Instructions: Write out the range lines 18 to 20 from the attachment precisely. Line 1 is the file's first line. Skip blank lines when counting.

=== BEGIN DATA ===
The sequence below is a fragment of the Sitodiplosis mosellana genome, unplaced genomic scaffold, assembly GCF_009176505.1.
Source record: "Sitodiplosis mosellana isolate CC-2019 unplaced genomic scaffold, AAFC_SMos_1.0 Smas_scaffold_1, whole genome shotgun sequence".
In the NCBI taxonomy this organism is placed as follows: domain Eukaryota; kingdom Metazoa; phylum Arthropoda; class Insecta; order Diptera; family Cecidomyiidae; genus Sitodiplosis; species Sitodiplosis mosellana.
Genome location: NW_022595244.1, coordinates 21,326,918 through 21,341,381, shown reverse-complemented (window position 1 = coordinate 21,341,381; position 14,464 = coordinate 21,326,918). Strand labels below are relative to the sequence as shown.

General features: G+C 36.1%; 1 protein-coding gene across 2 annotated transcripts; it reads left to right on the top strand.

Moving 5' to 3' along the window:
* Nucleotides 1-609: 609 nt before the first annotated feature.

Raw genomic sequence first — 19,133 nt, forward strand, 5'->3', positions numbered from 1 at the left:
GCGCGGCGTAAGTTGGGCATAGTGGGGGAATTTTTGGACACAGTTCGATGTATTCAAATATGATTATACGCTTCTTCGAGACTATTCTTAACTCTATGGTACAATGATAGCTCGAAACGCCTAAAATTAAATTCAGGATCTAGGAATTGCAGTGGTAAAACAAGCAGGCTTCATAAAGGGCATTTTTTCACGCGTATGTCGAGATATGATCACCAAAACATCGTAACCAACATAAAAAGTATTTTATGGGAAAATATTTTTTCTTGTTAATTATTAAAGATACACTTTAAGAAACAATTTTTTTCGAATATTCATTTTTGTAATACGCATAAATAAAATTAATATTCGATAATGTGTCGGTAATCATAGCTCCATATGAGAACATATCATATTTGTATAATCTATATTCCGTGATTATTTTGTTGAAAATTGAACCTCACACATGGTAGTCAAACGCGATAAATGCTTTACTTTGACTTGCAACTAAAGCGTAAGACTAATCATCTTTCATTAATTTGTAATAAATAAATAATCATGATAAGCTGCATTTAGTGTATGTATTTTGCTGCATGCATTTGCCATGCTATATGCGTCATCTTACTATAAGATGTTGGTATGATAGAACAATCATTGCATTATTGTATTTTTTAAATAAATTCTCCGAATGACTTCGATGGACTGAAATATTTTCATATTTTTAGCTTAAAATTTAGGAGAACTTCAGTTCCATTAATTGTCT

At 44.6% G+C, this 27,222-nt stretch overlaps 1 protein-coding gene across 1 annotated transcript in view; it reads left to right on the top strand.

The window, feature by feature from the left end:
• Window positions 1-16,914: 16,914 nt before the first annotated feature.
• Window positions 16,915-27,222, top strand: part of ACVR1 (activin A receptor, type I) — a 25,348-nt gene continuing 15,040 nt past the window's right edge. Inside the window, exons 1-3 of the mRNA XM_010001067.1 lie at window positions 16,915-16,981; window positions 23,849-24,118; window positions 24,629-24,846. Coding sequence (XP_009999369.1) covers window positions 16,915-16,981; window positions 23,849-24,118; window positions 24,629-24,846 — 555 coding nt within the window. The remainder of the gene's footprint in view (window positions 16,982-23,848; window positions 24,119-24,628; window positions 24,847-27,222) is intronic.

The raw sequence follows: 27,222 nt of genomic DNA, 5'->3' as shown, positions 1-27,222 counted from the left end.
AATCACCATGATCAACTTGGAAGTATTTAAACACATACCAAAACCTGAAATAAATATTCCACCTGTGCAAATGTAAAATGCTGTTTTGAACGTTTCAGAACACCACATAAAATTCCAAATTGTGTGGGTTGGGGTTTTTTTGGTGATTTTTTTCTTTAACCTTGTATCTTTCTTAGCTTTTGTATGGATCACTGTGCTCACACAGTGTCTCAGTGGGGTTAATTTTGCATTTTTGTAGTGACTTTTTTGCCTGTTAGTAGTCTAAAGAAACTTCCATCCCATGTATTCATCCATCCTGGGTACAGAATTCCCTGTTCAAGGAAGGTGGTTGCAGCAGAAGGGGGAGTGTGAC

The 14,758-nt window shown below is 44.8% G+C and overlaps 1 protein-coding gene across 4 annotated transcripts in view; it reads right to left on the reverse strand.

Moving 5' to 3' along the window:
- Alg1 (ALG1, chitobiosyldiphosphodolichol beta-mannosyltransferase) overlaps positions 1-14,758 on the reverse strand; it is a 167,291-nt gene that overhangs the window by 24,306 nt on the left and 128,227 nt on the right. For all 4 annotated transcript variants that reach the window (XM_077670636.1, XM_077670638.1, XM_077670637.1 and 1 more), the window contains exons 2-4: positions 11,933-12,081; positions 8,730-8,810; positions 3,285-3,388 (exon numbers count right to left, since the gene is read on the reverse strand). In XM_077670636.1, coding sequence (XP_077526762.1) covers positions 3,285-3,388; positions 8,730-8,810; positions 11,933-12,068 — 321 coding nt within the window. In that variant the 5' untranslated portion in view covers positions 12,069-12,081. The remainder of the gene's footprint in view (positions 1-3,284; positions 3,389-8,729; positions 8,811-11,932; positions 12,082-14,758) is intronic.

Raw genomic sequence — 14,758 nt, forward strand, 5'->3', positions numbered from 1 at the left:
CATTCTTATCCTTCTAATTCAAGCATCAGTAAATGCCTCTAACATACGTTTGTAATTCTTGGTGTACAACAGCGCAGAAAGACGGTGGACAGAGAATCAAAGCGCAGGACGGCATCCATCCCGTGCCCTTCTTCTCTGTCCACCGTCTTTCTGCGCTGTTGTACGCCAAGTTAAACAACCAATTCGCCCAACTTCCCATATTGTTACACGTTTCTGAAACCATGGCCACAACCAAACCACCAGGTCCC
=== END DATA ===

- Alg1 (ALG1, chitobiosyldiphosphodolichol beta-mannosyltransferase) overlaps positions 1-14,758 on the reverse strand; it is a 167,291-nt gene that overhangs the window by 24,306 nt on the left and 128,227 nt on the right. For all 4 annotated transcript variants that reach the window (XM_077670636.1, XM_077670638.1, XM_077670637.1 and 1 more), the window contains exons 2-4: positions 11,933-12,081; positions 8,730-8,810; positions 3,285-3,388 (exon numbers count right to left, since the gene is read on the reverse strand). In XM_077670636.1, coding sequence (XP_077526762.1) covers positions 3,285-3,388; positions 8,730-8,810; positions 11,933-12,068 — 321 coding nt within the window. In that variant the 5' untranslated portion in view covers positions 12,069-12,081. The remainder of the gene's footprint in view (positions 1-3,284; positions 3,389-8,729; positions 8,811-11,932; positions 12,082-14,758) is intronic.

Raw genomic sequence — 14,758 nt, forward strand, 5'->3', positions numbered from 1 at the left:
CATTCTTATCCTTCTAATTCAAGCATCAGTAAATGCCTCTAACATACGTTTGTAATTCTTGGTGTACAACAGCGCAGAAAGACGGTGGACAGAGAATCAAAGCGCAGGACGGCATCCATCCCGTGCCCTTCTTCTCTGTCCACCGTCTTTCTGCGCTGTTGTACGCCAAGTTAAACAACCAATTCGCCCAACTTCCCATATTGTTACACGTTTCTGAAACCATGGCCACAACCAAACCACCAGGTCCC